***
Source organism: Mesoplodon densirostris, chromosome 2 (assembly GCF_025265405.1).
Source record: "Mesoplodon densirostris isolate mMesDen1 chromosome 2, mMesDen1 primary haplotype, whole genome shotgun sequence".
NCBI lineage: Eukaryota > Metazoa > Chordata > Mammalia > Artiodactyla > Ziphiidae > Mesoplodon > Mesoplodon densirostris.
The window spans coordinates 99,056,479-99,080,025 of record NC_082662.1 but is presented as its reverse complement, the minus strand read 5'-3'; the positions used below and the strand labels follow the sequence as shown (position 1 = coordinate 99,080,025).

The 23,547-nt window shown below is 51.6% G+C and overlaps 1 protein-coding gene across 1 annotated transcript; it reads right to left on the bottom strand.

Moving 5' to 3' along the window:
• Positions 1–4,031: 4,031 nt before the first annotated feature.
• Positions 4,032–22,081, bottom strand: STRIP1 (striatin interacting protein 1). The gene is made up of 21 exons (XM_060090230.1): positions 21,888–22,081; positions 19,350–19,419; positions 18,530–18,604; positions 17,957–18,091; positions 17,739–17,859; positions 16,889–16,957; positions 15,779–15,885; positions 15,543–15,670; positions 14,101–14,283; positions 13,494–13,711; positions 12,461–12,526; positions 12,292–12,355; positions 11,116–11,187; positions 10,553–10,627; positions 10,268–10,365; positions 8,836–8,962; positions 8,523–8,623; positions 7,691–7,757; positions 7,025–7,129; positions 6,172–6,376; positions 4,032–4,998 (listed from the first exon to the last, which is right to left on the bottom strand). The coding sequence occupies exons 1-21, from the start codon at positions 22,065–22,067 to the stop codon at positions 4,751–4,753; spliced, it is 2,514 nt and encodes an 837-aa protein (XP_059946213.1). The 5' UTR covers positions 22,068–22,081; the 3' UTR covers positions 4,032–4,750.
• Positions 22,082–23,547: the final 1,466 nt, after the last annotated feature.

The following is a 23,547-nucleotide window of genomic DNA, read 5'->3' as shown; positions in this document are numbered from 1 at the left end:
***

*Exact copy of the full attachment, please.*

Source organism: Mesoplodon densirostris, chromosome 2 (assembly GCF_025265405.1).
Source record: "Mesoplodon densirostris isolate mMesDen1 chromosome 2, mMesDen1 primary haplotype, whole genome shotgun sequence".
NCBI lineage: Eukaryota > Metazoa > Chordata > Mammalia > Artiodactyla > Ziphiidae > Mesoplodon > Mesoplodon densirostris.
The window spans coordinates 99,056,479-99,080,025 of record NC_082662.1 but is presented as its reverse complement, the minus strand read 5'-3'; the positions used below and the strand labels follow the sequence as shown (position 1 = coordinate 99,080,025).

The 23,547-nt window shown below is 51.6% G+C and overlaps 1 protein-coding gene across 1 annotated transcript; it reads right to left on the bottom strand.

Moving 5' to 3' along the window:
• Positions 1–4,031: 4,031 nt before the first annotated feature.
• Positions 4,032–22,081, bottom strand: STRIP1 (striatin interacting protein 1). The gene is made up of 21 exons (XM_060090230.1): positions 21,888–22,081; positions 19,350–19,419; positions 18,530–18,604; positions 17,957–18,091; positions 17,739–17,859; positions 16,889–16,957; positions 15,779–15,885; positions 15,543–15,670; positions 14,101–14,283; positions 13,494–13,711; positions 12,461–12,526; positions 12,292–12,355; positions 11,116–11,187; positions 10,553–10,627; positions 10,268–10,365; positions 8,836–8,962; positions 8,523–8,623; positions 7,691–7,757; positions 7,025–7,129; positions 6,172–6,376; positions 4,032–4,998 (listed from the first exon to the last, which is right to left on the bottom strand). The coding sequence occupies exons 1-21, from the start codon at positions 22,065–22,067 to the stop codon at positions 4,751–4,753; spliced, it is 2,514 nt and encodes an 837-aa protein (XP_059946213.1). The 5' UTR covers positions 22,068–22,081; the 3' UTR covers positions 4,032–4,750.
• Positions 22,082–23,547: the final 1,466 nt, after the last annotated feature.

The following is a 23,547-nucleotide window of genomic DNA, read 5'->3' as shown; positions in this document are numbered from 1 at the left end: